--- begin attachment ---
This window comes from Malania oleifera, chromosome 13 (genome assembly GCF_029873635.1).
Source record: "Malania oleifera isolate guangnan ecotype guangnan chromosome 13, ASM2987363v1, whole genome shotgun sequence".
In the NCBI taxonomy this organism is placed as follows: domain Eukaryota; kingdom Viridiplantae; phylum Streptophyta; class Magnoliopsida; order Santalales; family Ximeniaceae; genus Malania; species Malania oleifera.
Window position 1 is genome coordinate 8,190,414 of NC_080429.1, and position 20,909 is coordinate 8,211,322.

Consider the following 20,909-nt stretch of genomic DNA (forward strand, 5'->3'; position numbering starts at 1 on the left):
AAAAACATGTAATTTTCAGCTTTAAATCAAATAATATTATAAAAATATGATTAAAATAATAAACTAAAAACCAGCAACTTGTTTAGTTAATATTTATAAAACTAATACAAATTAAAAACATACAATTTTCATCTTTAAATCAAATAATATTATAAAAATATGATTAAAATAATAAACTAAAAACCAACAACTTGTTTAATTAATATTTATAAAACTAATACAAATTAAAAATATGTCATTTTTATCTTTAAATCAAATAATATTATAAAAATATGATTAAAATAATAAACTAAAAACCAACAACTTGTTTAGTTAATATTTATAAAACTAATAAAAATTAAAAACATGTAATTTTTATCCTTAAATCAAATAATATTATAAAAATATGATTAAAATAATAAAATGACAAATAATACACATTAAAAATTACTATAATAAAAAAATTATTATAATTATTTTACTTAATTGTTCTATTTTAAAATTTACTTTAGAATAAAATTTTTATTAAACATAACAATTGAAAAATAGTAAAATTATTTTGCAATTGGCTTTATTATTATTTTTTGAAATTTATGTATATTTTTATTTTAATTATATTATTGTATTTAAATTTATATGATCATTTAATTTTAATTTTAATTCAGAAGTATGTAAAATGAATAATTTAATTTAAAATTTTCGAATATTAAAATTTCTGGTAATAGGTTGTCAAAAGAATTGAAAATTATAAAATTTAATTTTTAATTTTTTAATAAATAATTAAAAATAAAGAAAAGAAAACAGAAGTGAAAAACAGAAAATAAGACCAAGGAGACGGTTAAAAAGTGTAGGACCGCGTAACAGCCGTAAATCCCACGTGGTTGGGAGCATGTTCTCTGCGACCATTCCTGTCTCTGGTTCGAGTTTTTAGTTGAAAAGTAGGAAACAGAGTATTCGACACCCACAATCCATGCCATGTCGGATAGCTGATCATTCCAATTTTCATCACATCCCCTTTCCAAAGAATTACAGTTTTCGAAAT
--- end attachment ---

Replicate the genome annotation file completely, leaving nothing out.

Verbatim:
This window comes from Malania oleifera, chromosome 13 (genome assembly GCF_029873635.1).
Source record: "Malania oleifera isolate guangnan ecotype guangnan chromosome 13, ASM2987363v1, whole genome shotgun sequence".
In the NCBI taxonomy this organism is placed as follows: domain Eukaryota; kingdom Viridiplantae; phylum Streptophyta; class Magnoliopsida; order Santalales; family Ximeniaceae; genus Malania; species Malania oleifera.
Window position 1 is genome coordinate 8,190,414 of NC_080429.1, and position 20,909 is coordinate 8,211,322.

Consider the following 20,909-nt stretch of genomic DNA (forward strand, 5'->3'; position numbering starts at 1 on the left):
AAAAACATGTAATTTTCAGCTTTAAATCAAATAATATTATAAAAATATGATTAAAATAATAAACTAAAAACCAGCAACTTGTTTAGTTAATATTTATAAAACTAATACAAATTAAAAACATACAATTTTCATCTTTAAATCAAATAATATTATAAAAATATGATTAAAATAATAAACTAAAAACCAACAACTTGTTTAATTAATATTTATAAAACTAATACAAATTAAAAATATGTCATTTTTATCTTTAAATCAAATAATATTATAAAAATATGATTAAAATAATAAACTAAAAACCAACAACTTGTTTAGTTAATATTTATAAAACTAATAAAAATTAAAAACATGTAATTTTTATCCTTAAATCAAATAATATTATAAAAATATGATTAAAATAATAAAATGACAAATAATACACATTAAAAATTACTATAATAAAAAAATTATTATAATTATTTTACTTAATTGTTCTATTTTAAAATTTACTTTAGAATAAAATTTTTATTAAACATAACAATTGAAAAATAGTAAAATTATTTTGCAATTGGCTTTATTATTATTTTTTGAAATTTATGTATATTTTTATTTTAATTATATTATTGTATTTAAATTTATATGATCATTTAATTTTAATTTTAATTCAGAAGTATGTAAAATGAATAATTTAATTTAAAATTTTCGAATATTAAAATTTCTGGTAATAGGTTGTCAAAAGAATTGAAAATTATAAAATTTAATTTTTAATTTTTTAATAAATAATTAAAAATAAAGAAAAGAAAACAGAAGTGAAAAACAGAAAATAAGACCAAGGAGACGGTTAAAAAGTGTAGGACCGCGTAACAGCCGTAAATCCCACGTGGTTGGGAGCATGTTCTCTGCGACCATTCCTGTCTCTGGTTCGAGTTTTTAGTTGAAAAGTAGGAAACAGAGTATTCGACACCCACAATCCATGCCATGTCGGATAGCTGATCATTCCAATTTTCATCACATCCCCTTTCCAAAGAATTACAGTTTTCGAAAT